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The trends listed in this article are already occurring but will become increasingly significant in 2012. The list also includes implications for brands, and covers the diverse uses of mobile such as in commerce and television; the growth of walled gardens and ecosystems; real-time bidding for advertising; educational uses of digital services; and guerilla marketing.
Warc's 2012 Toolkit is a guide to new ideas and best practice in marketing from around the world, based on analysis of key papers and case studies by Warc's editors. It highlights the key challenges that marketers face in 2012 and how major brands are responding. It features 10 chapters: the rise of the new middle classes; 'Glocal-plus' brand management; media orchestration; growth through innovation; sponsorship ROI; integrating offline and online word-of-mouth; brand journalism; social media measurement; real-time planning; and cultural insight. Each chapter includes: a briefing on the challenge and its driving trends; further detail and links to additional reading; case studies and data to support the argument; and concluding action points.
2012 will see the growth of integrated marketing, and marketers have to be prepared to let go of the old channel-centric model and embrace a collision of currencies where different parts of a marketing organisation will value different things. Marketers will look into the Cloud to understand a whole new generation of consumers for whom content and experiences are truly universal. Because the method of distribution is less important to them, channel planning will also become less relevant, perhaps to be usurped by 'experience planning'. However, content still looks set to remain king.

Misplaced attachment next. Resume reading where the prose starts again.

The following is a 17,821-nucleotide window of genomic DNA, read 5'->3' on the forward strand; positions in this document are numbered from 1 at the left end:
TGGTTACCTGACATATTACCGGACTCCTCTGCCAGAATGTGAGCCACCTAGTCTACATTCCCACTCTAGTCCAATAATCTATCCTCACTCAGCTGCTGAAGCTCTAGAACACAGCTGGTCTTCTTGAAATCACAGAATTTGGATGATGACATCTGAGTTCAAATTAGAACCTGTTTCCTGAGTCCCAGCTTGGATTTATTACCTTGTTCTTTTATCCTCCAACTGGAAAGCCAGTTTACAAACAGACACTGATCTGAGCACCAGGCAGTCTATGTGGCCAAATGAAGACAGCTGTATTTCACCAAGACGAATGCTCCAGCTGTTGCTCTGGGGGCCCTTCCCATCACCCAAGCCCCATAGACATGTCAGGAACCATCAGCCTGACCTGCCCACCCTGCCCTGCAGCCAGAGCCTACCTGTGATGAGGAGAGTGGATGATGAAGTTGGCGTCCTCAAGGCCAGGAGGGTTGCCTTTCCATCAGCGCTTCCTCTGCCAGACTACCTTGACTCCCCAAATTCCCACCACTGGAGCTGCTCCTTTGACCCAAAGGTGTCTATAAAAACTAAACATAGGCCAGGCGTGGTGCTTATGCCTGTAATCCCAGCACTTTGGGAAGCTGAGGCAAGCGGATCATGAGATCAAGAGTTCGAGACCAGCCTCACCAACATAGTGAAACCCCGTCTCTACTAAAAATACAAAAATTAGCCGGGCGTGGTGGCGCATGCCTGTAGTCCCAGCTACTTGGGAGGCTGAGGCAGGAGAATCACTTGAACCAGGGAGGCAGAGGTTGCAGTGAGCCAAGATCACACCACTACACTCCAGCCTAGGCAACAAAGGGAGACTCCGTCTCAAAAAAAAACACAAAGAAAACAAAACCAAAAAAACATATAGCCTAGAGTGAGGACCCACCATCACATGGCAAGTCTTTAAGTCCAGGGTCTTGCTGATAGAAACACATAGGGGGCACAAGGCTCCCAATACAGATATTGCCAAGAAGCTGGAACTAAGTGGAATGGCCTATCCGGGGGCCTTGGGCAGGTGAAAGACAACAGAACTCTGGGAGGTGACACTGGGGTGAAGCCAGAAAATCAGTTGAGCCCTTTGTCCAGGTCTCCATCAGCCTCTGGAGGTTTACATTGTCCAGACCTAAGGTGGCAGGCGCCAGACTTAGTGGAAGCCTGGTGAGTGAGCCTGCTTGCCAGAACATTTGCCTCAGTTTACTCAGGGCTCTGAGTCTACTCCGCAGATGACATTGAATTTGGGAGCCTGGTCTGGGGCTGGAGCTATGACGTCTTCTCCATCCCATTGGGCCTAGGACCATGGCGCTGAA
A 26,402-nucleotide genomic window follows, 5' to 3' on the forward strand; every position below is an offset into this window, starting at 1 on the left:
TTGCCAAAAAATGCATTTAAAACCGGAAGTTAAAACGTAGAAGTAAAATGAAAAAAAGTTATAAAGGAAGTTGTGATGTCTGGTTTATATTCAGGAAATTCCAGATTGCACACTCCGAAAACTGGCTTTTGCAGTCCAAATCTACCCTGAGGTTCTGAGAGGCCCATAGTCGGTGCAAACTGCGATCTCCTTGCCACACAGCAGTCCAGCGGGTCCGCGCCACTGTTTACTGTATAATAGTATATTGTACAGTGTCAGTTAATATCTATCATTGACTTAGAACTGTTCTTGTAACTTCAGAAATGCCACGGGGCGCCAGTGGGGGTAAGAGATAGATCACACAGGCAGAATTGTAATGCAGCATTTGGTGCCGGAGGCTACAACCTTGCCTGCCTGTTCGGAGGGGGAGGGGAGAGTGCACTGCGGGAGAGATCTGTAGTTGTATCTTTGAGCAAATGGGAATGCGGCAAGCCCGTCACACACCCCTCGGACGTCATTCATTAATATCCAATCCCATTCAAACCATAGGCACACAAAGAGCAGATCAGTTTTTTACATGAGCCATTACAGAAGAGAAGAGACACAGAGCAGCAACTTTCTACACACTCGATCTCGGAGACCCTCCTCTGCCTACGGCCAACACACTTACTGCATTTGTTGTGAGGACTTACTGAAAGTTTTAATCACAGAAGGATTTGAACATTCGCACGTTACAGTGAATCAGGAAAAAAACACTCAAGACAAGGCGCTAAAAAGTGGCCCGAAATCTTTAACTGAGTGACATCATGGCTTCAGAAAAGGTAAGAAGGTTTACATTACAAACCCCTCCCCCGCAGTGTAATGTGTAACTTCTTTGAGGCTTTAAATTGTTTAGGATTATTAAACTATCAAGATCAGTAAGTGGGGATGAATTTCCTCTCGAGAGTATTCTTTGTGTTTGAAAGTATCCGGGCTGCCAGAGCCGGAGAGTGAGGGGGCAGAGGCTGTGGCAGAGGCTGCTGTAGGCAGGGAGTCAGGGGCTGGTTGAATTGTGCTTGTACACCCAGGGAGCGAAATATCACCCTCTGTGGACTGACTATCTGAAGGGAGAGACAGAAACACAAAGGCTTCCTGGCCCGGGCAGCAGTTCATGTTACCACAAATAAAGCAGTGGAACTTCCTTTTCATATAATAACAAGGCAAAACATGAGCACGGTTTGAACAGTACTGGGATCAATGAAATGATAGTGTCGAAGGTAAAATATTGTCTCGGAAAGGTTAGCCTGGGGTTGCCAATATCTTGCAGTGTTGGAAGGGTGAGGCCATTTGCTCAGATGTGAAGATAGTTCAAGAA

With technology changing at a rapid rate, this article highlights four resulting key trends that are expected to play out across the next five years, and their implications for brand strategy and communications programmes. Hyper-connected devices could help drive brand love; hyper-connected web and mobile applications will require better filters for consumers, and in turn brands will need to be more relevant. Mobile phones will become a hub for all digital life and an increasingly mobile-directed experience will mean the emphasis will shift from 'push' to 'pull' marketing.
This is the summary version of a Warc Trends report on mobile marketing (a full version of the report is also available on Warc). The summary version provides a concise view of trends in consumer usage of mobile devices worldwide, and analyzes how these shifts could be incorporated by brand owners into effective mobile strategies. It includes an executive summary of findings from the full report, together with key insights on consumer trends and data. The report's data slides include information on smartphone penetration and mobile adspend in major markets, and on marketers' main concerns about the mobile channel.
With ever more technology at their fingertips and changing attitudes to media ownership, this article looks at how the Millennium generation (or Generation Y) of teens and young adults is embracing and shaping these innovations. Many trends among the Millennium generation, such as wireless communications, have been brewing for years and are just now becoming a reality, while others such as students owning tablets have come about because of swift advances in technology. Other trends include fans embracing live music performances as owning music is considered old fashioned and Generation Y eschews heavily branded clothing for more generic looking items.